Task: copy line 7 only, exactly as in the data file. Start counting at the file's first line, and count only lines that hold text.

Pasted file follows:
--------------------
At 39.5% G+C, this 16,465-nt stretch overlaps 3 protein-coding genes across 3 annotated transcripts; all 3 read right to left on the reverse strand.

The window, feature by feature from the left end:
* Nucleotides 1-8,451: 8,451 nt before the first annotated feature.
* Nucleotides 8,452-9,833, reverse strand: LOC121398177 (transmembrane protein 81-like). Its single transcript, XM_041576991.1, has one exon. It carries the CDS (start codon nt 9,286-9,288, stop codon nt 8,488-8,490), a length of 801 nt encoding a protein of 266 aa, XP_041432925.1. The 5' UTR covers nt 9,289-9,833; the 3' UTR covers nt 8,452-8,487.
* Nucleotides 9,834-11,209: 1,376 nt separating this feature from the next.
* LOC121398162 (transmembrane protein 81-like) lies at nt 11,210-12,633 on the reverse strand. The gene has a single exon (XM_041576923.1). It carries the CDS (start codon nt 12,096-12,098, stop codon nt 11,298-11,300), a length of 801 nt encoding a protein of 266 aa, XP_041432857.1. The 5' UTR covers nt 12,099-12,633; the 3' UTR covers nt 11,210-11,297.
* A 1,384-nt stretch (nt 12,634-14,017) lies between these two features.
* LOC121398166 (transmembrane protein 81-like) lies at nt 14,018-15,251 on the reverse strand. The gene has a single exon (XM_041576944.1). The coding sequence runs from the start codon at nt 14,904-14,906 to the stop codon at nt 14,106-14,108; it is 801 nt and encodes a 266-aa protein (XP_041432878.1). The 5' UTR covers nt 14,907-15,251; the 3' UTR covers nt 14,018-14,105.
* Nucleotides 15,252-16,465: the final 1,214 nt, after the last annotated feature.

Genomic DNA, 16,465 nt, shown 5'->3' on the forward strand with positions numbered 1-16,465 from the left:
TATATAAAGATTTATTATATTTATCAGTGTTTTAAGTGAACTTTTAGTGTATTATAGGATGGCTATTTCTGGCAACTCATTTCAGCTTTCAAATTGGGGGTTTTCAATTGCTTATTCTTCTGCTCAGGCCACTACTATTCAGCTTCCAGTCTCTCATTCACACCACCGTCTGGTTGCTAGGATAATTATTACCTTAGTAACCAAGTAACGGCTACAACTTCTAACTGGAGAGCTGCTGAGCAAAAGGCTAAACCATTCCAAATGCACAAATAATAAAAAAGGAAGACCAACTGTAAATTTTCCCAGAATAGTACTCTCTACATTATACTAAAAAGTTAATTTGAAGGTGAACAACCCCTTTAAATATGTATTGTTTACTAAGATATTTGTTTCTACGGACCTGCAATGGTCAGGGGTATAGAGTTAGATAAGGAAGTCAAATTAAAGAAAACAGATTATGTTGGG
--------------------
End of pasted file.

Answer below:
* A 1,384-nt stretch (nt 12,634-14,017) lies between these two features.